The worst rail crash of the high speed age in Europe occurred near the German village of Eschede in June 1998. 101 people were killed and a further 88 suffered serious injuries.
An InterCity Express (ICE) train was travelling at 200 kilometers per hour when it derailed and hit a road bridge after a steel wheel rim broke off. It later emerged that reports of abnormal vibrations and noises coming from the wheel had been filed in the weeks before the crash but had not been followed up.
Fifteen months later, at Ladbroke Grove in London, 31 people lost their lives and more than 500 were injured when two trains collided almost head-on.
The driver of one of the trains had failed to stop at a red signal light.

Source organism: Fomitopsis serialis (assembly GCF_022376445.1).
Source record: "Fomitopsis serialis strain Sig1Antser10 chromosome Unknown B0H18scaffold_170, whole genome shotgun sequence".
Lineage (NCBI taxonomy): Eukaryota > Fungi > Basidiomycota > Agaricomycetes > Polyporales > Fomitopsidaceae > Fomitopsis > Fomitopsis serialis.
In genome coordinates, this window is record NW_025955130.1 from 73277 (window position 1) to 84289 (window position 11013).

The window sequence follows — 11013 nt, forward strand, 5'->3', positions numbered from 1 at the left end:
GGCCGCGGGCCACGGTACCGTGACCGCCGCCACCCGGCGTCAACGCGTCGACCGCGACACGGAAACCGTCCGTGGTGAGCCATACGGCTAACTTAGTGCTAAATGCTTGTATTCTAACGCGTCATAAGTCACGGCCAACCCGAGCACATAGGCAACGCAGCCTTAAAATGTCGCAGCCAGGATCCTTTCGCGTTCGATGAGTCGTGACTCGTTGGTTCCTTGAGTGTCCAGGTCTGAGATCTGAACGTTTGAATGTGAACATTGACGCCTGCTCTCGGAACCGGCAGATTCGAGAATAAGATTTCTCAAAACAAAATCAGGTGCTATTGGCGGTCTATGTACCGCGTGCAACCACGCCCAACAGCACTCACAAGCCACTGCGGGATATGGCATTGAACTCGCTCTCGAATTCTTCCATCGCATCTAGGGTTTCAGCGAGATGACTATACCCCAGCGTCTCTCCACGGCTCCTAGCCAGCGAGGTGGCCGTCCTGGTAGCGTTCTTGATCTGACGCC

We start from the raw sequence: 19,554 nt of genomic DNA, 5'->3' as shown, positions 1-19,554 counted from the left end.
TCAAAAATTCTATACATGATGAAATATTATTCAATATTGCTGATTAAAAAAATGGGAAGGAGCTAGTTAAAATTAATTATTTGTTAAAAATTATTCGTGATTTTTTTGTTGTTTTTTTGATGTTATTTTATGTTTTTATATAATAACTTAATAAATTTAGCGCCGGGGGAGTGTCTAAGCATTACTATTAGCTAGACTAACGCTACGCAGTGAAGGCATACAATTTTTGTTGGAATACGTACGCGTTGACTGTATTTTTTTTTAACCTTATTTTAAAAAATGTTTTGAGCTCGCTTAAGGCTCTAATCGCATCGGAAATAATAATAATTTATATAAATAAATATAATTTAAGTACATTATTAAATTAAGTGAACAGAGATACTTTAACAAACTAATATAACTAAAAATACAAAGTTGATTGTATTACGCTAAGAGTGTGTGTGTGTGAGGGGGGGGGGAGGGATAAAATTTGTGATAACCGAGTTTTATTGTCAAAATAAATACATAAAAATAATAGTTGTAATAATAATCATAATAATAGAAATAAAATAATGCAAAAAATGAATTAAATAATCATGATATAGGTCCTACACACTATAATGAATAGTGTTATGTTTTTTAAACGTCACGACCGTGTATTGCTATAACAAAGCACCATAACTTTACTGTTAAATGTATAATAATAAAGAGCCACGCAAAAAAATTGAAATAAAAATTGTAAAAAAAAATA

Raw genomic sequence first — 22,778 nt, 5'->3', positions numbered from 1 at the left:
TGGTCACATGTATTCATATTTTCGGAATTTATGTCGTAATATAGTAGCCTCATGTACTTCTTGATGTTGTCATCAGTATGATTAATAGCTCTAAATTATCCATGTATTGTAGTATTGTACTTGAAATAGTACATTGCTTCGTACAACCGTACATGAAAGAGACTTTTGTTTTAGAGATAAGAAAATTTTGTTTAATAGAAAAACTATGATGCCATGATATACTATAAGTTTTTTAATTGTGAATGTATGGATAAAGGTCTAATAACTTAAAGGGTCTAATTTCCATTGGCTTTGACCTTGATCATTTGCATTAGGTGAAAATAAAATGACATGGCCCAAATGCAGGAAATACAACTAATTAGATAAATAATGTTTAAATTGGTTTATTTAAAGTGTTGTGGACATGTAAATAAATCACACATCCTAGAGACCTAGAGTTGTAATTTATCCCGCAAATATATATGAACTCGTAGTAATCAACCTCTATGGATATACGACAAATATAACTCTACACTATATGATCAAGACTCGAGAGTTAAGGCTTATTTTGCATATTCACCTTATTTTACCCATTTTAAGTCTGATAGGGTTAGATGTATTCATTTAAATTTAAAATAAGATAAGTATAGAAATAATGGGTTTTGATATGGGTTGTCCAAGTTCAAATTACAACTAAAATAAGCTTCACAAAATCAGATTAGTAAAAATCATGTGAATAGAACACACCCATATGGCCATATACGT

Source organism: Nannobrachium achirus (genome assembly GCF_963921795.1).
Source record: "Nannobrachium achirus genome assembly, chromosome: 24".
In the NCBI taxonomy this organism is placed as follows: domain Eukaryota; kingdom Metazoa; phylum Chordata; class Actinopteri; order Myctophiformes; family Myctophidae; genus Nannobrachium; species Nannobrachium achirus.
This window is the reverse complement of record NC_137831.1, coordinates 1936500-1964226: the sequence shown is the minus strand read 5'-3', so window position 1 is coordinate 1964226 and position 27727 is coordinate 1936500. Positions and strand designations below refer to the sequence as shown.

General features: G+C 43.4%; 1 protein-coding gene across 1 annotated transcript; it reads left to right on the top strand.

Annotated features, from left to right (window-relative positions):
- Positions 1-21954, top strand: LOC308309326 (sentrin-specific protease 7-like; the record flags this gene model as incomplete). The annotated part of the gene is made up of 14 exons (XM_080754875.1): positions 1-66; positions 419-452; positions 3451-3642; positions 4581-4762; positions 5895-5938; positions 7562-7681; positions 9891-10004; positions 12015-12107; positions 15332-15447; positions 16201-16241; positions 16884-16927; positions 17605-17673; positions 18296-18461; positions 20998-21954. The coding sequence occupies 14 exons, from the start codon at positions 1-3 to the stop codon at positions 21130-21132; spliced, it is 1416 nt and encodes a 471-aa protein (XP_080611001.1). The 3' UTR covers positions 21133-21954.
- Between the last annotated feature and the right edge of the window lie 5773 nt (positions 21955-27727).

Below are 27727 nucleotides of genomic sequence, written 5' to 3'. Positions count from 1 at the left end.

A subsequent inquiry blamed several factors including inadequate driver training procedures and failure to act on complaints from drivers that some signals were not sufficiently visible.
And again in Germany in September 2006, 23 people died when a magnetic levitation, or maglev, train travelling at 200 kilometers per hour hit a maintenance vehicle that was clearing the track of debris.
At the time, the train operator indicated that human error was the cause. An official investigation is ongoing.